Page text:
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Child offender tagging system 'not working'

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A tagging programme for child offenders is not working and results in excessive punishment, a charity has warned.

The Howard League for Penal Reform found about 900 children in England and Wales were put under intensive supervision upon release last year.

It says this additional punishment is difficult to comply with, resulting in some children being sent back to jail.

The Ministry of Justice said the programme helped offenders rehabilitate through education.

The Howard League submitted freedom of information requests to every local authority in England and Wales.

It found that between 903 and 918 children were awarded "intensive supervision and surveillance" (ISS) after being released from prison at the midpoint of a Detention and Training Order, the most common jail sentence given to children.

The detention orders allow some children to be released early but require all children to be released at the midpoint under supervision.

The increased supervision programme involves 25 hours of specified activities a week, electronic monitoring and a night time curfew.

As many of the children are not in full-time education, the 25-hour weekly programme involves modules such as education and training, interpersonal skills and changing offending behaviour.

The offenders given increased supervision were originally jailed for crimes such as street robberies.

The Howard League's report, "They couldn't do it to a grown-up: Tagging children without due process," says ISS conditions can be so lengthy and onerous that children find it almost impossible to comply.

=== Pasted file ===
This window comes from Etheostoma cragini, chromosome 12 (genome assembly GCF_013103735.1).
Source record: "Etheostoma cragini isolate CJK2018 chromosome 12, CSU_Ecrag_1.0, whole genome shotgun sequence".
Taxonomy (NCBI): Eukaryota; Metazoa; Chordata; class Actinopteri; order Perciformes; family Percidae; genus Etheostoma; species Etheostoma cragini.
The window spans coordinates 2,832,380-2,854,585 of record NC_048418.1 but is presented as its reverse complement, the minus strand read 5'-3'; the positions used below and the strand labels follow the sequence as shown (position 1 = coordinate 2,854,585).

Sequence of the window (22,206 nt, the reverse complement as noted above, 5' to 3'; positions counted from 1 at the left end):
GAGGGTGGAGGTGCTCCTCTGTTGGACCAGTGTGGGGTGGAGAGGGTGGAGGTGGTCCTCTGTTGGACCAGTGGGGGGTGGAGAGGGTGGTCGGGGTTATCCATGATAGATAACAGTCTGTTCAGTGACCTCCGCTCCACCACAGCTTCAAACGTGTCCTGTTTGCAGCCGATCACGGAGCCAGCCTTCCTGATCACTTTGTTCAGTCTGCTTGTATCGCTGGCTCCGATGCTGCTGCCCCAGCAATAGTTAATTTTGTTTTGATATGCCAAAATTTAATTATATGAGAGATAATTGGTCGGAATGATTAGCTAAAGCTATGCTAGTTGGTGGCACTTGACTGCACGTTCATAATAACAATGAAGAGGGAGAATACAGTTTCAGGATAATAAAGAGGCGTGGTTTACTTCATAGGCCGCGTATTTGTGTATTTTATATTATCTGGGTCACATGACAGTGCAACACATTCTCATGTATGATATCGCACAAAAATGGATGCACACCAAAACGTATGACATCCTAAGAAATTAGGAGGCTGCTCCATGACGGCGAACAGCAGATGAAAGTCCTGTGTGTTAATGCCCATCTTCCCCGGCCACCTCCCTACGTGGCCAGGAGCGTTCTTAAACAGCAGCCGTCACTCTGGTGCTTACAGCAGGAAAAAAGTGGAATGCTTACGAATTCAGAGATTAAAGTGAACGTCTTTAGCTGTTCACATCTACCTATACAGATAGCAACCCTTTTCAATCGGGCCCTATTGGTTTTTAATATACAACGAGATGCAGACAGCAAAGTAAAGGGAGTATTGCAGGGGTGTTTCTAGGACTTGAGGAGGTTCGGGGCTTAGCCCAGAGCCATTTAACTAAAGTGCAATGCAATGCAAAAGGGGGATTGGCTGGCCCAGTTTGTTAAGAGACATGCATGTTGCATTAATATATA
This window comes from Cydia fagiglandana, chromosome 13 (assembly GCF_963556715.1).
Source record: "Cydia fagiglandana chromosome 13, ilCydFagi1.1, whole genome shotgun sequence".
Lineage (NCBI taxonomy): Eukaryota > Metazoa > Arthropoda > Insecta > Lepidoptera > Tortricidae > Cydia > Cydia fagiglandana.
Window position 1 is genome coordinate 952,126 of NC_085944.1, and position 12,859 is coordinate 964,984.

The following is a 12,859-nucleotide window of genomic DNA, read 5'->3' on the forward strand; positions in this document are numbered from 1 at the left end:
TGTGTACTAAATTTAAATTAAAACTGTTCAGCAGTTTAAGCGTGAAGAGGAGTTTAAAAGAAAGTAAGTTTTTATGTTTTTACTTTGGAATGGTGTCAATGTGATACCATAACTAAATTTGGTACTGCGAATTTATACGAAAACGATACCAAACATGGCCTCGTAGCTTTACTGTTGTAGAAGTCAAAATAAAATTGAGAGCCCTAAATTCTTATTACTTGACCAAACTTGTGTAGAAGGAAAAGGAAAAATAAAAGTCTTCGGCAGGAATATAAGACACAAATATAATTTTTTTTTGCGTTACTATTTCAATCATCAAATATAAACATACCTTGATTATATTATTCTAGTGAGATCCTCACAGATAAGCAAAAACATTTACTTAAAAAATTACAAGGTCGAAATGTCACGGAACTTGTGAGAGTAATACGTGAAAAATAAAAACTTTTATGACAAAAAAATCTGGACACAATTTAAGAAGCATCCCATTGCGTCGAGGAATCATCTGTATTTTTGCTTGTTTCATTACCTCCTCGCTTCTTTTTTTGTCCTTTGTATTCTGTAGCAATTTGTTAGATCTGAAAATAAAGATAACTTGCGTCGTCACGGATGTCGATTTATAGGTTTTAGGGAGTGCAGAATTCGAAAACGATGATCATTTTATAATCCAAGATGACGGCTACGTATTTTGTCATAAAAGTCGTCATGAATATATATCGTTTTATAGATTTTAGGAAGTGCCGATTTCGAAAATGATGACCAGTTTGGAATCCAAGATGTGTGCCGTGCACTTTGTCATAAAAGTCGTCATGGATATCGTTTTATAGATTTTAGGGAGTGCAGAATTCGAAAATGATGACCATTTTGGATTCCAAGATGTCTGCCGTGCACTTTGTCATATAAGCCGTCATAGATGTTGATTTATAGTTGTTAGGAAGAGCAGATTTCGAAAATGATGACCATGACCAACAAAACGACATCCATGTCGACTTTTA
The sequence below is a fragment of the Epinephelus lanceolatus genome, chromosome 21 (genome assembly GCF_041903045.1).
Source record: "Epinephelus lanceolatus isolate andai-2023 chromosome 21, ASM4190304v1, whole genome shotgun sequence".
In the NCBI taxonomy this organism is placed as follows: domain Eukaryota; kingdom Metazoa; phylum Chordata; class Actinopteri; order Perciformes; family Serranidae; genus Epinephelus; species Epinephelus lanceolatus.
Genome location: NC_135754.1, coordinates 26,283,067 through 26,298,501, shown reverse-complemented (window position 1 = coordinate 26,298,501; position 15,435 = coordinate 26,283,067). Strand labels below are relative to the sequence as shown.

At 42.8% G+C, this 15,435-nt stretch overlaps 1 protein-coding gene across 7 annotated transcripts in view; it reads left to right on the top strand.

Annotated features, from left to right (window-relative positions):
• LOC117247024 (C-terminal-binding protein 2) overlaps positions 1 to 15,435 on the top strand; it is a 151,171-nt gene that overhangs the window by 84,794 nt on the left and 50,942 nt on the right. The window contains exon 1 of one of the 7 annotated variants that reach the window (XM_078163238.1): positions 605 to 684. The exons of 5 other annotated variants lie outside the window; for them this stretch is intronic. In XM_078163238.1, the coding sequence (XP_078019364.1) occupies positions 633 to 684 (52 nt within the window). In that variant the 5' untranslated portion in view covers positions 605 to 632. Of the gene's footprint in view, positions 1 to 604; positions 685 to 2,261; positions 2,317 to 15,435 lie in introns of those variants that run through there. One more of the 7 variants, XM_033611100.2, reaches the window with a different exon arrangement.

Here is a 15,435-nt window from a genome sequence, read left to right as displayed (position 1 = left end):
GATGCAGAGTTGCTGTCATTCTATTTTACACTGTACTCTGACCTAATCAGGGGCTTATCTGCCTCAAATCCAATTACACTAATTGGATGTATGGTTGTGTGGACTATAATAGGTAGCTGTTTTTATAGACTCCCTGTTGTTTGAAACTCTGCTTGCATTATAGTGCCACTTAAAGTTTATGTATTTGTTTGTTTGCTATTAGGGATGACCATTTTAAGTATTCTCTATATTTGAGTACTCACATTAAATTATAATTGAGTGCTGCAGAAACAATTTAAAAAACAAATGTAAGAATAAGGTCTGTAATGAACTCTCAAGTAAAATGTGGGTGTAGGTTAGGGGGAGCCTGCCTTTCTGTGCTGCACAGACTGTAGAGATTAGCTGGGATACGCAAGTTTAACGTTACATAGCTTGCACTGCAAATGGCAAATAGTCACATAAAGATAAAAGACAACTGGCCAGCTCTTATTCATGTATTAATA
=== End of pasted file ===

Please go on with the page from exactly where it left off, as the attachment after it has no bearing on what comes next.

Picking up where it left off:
Frances Crook, chief executive of the Howard League, said: "We are punishing children repeatedly over several years for a single offence and this cannot be fair.

"Some youth offending teams are applying curfews and tags on children in a mistaken belief that this somehow helps them, whereas the truth is that it is a fast track back to jail.

"We think it could account for hundreds of children ending up in prison each year, not for what they have done or for public safety, but because they go stir crazy on their second or third curfew and tag for an offence committed months or even years ago.

"The only people profiting from this practice are the private security companies supplying the tags."

The report also found the use of ISS varied across England and Wales - 26 local authorities issued an ISS to 10 or more young people, while a further 26 issued none.

The charity is calling on the government to end the use of midpoint ISS.

It says the Ministry of Justice spent £1.4m on private security companies tagging children on Detention and Training Orders in 2010-11.

A Ministry of Justice spokesperson said: "There has been a welcome fall in the number of young offenders going to custody, but re-offending by this group has been too high for too long.

"We want to make sure a full range of options is available for dealing with young offenders. Intensive Supervision and Surveillance is just one of them - it allows young people to serve their sentences while helping them to rehabilitate through education and training."

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